Conservation measures and actions required

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Conservation Action Plan
Jacquemontia reclinata
Species Name: Jacquemontia reclinata House ex Small (1905)
Common Name(s): Beach jacquemontia, beach clustervine, fairy morning-glory
Synonym(s): J. havanensis (Roberty 1952)
Family: Convolvulaceae
Species/taxon description:
Root structure of perennial vine consists of fibrous root mass (10 x 15 cm) and numerous
lateral roots, which can extend up to 2m (Wright 2003). Numerous lateral stems radiate
from stout rootstock. Slender stems, woody at base, with many lateral branches,
spreading along the ground and reaching lengths of up to 2.5 m long. Stems may twine or
climb over other low vegetation, but generally do not ascend. Younger leaves and stems
may have enough soft down to appear whitish; older leaves and stems may appear
smooth. Leaves are entire, alternate, spirally arranged, and almost always have petioles.
Leaf blades are 2 – 4.5 cm long and 0.5 – 2.5 cm wide, and may be fleshy, elliptic to eggshaped, with the apex rounded or slightly notched. Light levels may significantly affect
the leaf size. Inflorescences are axillary, cymose or solitary. Flowers are white to light
pink with corollas shaped like broad funnels or nearly flat, 2.5 – 3 cm. in diameter, with
five broad lobes. Fruits are capsules, 4 – 6 mm long, opening by 8 valves, and light
brown when mature. Seeds are 2.5 – 3mm long and 0.1 – 0.2mm wide, and generally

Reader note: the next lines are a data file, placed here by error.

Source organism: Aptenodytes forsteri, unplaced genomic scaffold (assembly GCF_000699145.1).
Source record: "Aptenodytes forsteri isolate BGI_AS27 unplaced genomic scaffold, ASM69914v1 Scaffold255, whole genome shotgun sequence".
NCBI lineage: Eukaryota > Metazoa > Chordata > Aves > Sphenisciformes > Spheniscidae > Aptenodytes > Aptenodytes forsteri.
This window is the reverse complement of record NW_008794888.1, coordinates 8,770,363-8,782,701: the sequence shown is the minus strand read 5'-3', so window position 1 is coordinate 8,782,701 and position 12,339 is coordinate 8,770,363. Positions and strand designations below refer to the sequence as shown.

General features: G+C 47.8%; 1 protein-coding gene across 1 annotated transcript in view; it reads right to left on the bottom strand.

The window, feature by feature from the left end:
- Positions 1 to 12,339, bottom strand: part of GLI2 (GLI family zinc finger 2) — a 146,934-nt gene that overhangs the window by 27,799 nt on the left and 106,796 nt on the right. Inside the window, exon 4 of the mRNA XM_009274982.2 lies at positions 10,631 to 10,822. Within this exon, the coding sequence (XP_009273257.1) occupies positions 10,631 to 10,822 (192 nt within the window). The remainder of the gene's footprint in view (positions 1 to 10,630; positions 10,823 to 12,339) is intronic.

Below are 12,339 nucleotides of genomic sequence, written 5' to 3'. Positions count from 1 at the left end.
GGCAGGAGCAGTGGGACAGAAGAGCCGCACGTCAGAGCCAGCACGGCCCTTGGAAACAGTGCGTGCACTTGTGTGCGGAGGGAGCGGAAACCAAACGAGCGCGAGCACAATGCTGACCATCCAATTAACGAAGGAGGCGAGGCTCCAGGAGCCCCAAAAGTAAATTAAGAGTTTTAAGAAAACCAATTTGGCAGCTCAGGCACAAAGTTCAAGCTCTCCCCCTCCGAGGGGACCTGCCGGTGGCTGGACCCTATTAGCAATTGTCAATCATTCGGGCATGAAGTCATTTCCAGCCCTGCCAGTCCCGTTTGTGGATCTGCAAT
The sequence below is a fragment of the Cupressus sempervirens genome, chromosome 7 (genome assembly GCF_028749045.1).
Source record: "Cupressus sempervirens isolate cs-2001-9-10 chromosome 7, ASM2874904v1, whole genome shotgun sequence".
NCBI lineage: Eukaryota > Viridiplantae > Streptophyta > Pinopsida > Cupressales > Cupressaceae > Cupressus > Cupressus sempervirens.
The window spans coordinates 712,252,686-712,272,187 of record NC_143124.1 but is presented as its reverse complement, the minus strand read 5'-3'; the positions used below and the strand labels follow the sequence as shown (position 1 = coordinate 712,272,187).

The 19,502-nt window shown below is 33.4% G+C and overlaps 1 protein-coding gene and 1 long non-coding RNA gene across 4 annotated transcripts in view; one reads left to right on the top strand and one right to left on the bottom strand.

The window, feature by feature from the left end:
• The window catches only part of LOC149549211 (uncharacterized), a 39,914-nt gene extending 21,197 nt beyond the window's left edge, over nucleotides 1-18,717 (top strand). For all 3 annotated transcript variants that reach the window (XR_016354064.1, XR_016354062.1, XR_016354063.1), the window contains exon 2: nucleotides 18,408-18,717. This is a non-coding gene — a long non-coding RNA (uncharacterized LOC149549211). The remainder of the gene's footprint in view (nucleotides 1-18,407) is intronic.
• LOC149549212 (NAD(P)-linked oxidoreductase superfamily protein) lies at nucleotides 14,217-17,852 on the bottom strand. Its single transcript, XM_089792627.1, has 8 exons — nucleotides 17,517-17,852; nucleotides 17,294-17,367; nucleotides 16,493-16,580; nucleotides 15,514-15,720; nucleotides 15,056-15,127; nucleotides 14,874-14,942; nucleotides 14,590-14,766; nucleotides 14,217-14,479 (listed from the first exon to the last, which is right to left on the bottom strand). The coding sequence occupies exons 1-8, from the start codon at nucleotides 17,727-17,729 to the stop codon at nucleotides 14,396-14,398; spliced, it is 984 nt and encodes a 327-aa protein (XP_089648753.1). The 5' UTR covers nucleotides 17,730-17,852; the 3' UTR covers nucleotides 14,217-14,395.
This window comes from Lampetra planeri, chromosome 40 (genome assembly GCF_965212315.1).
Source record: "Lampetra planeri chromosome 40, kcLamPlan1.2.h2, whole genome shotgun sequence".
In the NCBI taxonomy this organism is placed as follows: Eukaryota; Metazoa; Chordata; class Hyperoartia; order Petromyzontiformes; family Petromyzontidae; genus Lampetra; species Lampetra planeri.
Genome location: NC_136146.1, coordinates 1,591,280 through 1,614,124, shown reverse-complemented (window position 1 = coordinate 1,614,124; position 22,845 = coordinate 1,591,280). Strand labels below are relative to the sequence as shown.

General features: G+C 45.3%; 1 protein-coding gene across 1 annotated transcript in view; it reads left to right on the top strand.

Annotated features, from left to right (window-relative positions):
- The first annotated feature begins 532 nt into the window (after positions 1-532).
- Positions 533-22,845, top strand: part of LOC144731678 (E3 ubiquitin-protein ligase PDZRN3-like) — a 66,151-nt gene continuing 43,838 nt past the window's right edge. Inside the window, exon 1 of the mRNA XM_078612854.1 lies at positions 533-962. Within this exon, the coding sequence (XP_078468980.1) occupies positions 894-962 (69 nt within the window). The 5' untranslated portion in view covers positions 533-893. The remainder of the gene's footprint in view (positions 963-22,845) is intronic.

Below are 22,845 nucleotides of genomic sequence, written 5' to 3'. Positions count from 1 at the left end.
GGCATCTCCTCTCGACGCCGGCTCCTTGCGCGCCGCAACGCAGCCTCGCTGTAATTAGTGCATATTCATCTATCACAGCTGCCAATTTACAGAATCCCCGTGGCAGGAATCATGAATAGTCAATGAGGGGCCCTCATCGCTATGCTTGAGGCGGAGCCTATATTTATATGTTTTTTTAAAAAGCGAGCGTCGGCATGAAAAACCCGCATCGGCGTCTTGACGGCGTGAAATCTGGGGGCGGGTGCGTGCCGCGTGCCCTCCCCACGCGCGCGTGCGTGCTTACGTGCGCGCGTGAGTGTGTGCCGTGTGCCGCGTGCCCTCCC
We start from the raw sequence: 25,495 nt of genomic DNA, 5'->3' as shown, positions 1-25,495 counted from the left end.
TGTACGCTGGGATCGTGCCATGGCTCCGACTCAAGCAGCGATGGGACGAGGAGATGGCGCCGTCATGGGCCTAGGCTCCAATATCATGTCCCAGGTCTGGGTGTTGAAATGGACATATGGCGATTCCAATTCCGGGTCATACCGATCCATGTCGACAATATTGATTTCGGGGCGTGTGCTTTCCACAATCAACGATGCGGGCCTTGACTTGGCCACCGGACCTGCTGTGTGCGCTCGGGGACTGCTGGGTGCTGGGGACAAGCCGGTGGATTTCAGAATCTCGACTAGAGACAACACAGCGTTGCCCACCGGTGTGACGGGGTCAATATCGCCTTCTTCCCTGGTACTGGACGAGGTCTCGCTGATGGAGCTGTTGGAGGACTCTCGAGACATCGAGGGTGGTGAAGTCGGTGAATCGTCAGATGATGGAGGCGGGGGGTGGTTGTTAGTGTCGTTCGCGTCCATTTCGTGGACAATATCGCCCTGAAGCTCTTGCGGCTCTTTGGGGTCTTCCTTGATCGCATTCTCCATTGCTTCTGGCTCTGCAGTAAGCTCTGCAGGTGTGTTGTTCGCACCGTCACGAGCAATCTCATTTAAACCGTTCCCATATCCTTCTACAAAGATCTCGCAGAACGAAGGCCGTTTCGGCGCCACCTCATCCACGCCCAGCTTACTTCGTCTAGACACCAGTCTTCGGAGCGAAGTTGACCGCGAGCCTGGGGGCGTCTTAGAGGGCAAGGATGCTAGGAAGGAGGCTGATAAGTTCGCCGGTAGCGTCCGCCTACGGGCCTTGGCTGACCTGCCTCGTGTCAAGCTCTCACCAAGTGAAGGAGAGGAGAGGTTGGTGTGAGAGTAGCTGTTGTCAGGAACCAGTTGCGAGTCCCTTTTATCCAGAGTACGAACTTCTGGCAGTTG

occur 4 per capsule (Robertson 1971). Jacquemontia reclinata is closely related to J.
havanensis, J. curtissii and J. cayensis. The species only occurs on the coastal dune
community and can be distinguished from J. havanensis, J. curtissii and J. cayensis by
the presence of tiny hairs along the margins of the outer sepals, and broad, succulent
leaves (Austin 1979).
Legal Status: Florida endangered, federally endangered,
critically imperiled (FNAI, IRC)
Conservation Status: Native. Endemic.
Prepared by: Elena Pinto-Torres, Hannah Thornton, Samuel J. Wright and Cynthia
Lane, Conservation of South Florida Endangered and Threatened Flora (ETFLORA)
Project, Research Dept., Fairchild Tropical Botanic Garden
Last Updated: April 2004 (Wright)
H. Thornton
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Background and Current Status
Range-wide distribution – past and present
Florida: (Confidential)
Population and reproductive biology/life history
Annual/Perennial: Perennial
Habit: Vine
Short/Long-lived: Suspected to be long-lived; lifespan unknown. Plant grown at FTG
nursery in large container lived to be over 10 years old (Thornton pers. comm.). Original
plants in the field tagged by Kernan are at least 7 years old. Original plants outplanted at
Site 6 are over 7 years old.
Pollinators: Believed to have a generalized pollination system. Twenty-two species of
insect pollinators were observed visiting flowers, mostly small bees and bee flies, some
flies, wasps, butterflies and ants (Pinto-Torres and Koptur 2003).
Flowering period: Flowers November to May (Robertson 1971). Flowers observed all
year (Austin 1991, Pinto-Torres and Koptur 2003), with increased flowering after rain
(Pinto-Torres, Thornton, and Wright pers. observation).
Fruiting: Fruits throughout flowering season, November to May (Robertson 1971).
Fruits all year (Austin 1991).
Annual variability in flowering: May flower more after fire or other disturbance. Fire